During the 1820s, a Spaniard by the name of Sebastian Serrallés emigrated to Puerto Rico and created a new hacienda named Hacienda Teresa. Being in the Caribbean and owning a decent plot of land, Serralles did what most new farmers did in the region: he started growing sugar cane.
In 1865, his son, Don Juan Serrallés Colon – now in charge of the Hacienda, imported a pot still from France and began a family tradition in producing rum. For the early part of the family’s history in making rum they focused on producing rum for a number of small, Puerto Rico-only brands. It wasn’t until around the time the U.S. ended its (ig)Noble Experiment and repealed Prohibition that the Serrallés distillery reorganized to produce its own, higher quality brand of rum, and Ron DonQ was born.
DonQ is a nod to the well-known literary character of Don Quixote (Don Quijote en Español) who tilted at windmills along with his loyal squire, Sancho, to win the heart of his lady fair (who had no idea what this Man From La Mancha was doing). According to the company’s website, “Just as Don Quixote represents the search for a perfect world, DonQ signifies the family’s quest for perfection in rum.”
DonQ Gran Añejo is the top of the line rum produced by Destileria Serrallés. It is a blend of rums that have been aged from three years to twelve years in used bourbon casks before being bottled at 80 proof (40% abv). The rums are all made using fermented molasses which is then distilled in the company’s six column stills.
The rum is packages in a heavy crystal bottle with gold embossing and a wax seal above the company logo. It’s quite the looker on the shelf.
In the glass the rum is a pale mahogany color. The requisite swirl leaves thin legs traveling down the sides of the glass.
Right away your senses are given sweet gifts of vanilla and molasses. There’s a heavy does of caramel and some grassy characteristics that catch you a bit off-guard. An almost honeyed scent fills your nostrils before the burn of the alcohol hits, preventing you from inhaling too deeply.
Honestly the beginning of the nose is quite lovely, but the finish of it is a little rougher than I expected from a Top-Of-The-Line rum like the Gran Añejo – especially one that is supposedly in the Puerto Rican tradition. This rum has a few rough edges left to it.
Rich vanilla, honey, and caramel greet your tongue on the entry. A wonderfully rich viscosity envelopes your palate as the rum fills your mouth. There’s a hint of grass at the mid-palate through to the finish with just a touch of leather.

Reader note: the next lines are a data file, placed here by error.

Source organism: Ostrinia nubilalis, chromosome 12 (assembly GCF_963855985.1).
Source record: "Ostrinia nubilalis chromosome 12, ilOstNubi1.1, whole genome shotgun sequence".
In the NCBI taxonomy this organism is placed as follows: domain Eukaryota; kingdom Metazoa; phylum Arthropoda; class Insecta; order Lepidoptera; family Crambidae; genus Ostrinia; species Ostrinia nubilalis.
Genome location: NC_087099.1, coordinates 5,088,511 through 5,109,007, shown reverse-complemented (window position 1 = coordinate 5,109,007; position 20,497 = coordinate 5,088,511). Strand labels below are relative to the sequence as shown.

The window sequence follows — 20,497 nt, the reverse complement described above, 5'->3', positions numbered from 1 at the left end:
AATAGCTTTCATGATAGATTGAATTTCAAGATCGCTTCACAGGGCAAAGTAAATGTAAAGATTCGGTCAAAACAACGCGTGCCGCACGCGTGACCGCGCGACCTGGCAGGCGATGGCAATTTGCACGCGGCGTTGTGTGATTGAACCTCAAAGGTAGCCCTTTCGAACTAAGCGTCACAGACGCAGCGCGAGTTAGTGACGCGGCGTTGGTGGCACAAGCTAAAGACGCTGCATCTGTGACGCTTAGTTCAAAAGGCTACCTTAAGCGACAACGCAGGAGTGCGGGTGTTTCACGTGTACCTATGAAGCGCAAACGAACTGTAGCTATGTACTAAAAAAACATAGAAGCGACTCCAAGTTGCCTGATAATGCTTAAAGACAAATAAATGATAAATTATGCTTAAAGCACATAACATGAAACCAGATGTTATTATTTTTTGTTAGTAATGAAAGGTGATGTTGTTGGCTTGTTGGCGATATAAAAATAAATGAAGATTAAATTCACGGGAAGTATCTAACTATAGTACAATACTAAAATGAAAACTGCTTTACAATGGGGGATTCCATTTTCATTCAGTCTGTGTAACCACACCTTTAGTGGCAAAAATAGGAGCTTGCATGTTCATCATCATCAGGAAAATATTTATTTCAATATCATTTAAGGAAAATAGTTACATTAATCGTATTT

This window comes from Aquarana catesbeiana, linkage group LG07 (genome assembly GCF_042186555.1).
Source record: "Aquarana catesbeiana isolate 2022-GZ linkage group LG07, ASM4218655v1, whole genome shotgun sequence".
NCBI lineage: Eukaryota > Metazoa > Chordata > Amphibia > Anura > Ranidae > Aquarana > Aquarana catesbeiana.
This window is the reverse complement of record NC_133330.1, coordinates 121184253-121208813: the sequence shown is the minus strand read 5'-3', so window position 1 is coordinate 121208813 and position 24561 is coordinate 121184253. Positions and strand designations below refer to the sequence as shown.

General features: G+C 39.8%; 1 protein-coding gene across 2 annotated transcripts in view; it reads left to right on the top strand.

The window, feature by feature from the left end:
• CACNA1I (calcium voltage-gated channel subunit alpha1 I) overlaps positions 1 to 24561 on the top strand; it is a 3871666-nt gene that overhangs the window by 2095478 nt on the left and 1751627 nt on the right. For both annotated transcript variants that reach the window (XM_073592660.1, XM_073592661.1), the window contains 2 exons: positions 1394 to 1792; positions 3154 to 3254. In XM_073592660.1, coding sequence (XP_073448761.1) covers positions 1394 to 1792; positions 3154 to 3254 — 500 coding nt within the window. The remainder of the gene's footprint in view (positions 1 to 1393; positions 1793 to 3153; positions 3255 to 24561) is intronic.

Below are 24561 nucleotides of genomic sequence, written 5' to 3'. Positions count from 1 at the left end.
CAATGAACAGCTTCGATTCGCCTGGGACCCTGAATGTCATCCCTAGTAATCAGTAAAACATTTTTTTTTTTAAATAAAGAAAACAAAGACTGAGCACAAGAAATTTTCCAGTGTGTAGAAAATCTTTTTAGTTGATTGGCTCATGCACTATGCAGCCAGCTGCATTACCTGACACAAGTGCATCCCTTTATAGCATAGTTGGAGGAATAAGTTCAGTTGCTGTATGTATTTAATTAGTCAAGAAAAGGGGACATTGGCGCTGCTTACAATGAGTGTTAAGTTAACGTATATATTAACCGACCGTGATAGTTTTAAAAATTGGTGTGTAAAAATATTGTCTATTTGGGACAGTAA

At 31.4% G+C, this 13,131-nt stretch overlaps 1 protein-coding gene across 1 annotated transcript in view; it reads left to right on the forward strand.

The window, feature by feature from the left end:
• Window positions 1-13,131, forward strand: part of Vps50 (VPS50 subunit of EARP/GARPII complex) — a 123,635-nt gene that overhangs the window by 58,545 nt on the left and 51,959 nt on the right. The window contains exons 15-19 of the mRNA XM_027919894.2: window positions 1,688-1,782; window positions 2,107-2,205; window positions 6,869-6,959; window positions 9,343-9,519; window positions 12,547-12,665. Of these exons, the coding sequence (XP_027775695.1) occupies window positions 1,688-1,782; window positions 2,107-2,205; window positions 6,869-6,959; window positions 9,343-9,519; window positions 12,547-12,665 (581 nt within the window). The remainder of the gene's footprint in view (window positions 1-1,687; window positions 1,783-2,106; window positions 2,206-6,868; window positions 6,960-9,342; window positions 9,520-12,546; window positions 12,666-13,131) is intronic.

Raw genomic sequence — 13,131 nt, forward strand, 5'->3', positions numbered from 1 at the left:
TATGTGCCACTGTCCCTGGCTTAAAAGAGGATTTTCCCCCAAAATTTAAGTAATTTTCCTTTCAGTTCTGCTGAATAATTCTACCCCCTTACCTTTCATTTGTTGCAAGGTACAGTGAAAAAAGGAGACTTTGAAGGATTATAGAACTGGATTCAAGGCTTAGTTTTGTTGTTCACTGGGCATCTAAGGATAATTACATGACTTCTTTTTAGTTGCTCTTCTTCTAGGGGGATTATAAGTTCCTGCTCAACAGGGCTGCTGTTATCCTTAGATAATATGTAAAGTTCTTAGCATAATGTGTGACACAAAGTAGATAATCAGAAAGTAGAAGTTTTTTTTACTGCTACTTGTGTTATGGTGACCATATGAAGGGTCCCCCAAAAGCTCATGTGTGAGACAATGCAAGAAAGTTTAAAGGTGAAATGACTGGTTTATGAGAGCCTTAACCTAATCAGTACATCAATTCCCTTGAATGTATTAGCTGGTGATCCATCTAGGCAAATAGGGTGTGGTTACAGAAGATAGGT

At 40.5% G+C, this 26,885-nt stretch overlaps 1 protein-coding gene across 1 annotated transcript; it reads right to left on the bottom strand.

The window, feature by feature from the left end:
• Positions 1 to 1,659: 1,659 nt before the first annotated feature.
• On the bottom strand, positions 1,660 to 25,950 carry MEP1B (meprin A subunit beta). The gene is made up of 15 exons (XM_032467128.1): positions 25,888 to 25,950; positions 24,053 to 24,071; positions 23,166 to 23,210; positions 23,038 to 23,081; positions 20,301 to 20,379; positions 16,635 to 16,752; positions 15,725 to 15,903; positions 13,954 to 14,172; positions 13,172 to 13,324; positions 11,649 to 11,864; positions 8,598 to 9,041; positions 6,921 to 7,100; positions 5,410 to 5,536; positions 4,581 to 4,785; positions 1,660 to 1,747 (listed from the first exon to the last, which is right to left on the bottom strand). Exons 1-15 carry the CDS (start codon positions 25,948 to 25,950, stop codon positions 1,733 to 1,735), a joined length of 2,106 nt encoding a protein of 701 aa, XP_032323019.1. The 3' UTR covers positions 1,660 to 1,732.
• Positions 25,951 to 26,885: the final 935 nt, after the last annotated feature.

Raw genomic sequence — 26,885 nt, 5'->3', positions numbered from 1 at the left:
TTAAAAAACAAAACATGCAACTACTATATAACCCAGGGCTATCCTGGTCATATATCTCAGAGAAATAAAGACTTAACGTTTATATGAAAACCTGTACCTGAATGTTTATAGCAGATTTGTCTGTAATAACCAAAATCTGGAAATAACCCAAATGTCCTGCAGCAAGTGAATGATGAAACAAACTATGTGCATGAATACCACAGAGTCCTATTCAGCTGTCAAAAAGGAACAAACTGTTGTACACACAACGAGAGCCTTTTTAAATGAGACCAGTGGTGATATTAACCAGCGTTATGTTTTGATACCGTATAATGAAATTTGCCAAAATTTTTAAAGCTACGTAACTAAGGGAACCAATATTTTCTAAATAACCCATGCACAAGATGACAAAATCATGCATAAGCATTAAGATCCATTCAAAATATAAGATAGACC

The finish is initially smooth, but gives way to a bit of a strong burn. For 40% ABV, this rum feels very “hot” on the palate.
Just like on the nose, there are some rough edges that make themselves known toward the end. Again, this is rather unexpected in a Puerto Rican rum, as they – like most Spanish style rums – tend toward the cleaner, lighter side (unlike their Jamaican or Guyanese cousins).
Usually the flagship rum in a company’s line is something that people believe cannot be mixed. This Dood feels that the DonQ Gran Añejo, on the other hand, almost begs to be mixed.
Those rougher edges and bolder flavors are atypical both of Puerto Rican rums by tradition as well as premium rums as a category. They cry out to be tamed by the tart bite of a lime and the sweet caress of rock candy syrup. Like the bad boy character in a formulaic movie, this rum is all rough and tumble, but secretly just wants a loving hand.
Despite its pedigree, I wouldn’t recommend this for an Old Fashioned, but rather as a good stand-in for a Jamaican rum in various Tiki drinks. In a Navy Grog or even a Mai Tai, this rum actually works quite well. Still, as blasphemous as I’m certain Destileria Serrallés may find it (this’ll probably be the last time I see any samples from them, probably deservedly so), this is a rum that was almost born to be mixed with a squeeze of lime, a dash of bitters, and some Coca Cola.
1.5 oz Rum
.5 oz Lime
1 Dash Angostura Bitters
Build in a Collins with ice and top with sugar cane Coca Cola (or “Mexican Coke” as it’s often called here in the US where domestic Coke is made with HFCS).
The dash of bitters deviates a bit from the According to Hoyle (or Dave Wondrich) Cuba Libre, but we started doing this at 320 Main for our Cuba Libres and it’s just bloody delicious. For some added authenticity, throw one of your spent lime shells into the glass before adding the ice.
The Long & The Short Of It
DonQ is a rum with a long history in Puerto Rico and, unlike a certain other rum company that is well-known on the island, is a Puerto Rican original. The Gran Añejo is a damned tasty rum, but suffers from a bit of an identity crisis.
Gran Añejo is a great mixing rum, but only an average sipping rum. Those rough edges that give the rum character also make it a rather unpleasant companion in a glass without additional company – and its placement as a Premium rum somewhat demands that it be better alone than it actually is.
I honestly feel that if this rum were positioned as a Gold Rum instead of a Premium Aged Rum, I’d probably give it a higher rating within that context.
Dood’s Rating: 3 Bottles of Rum Out of 5
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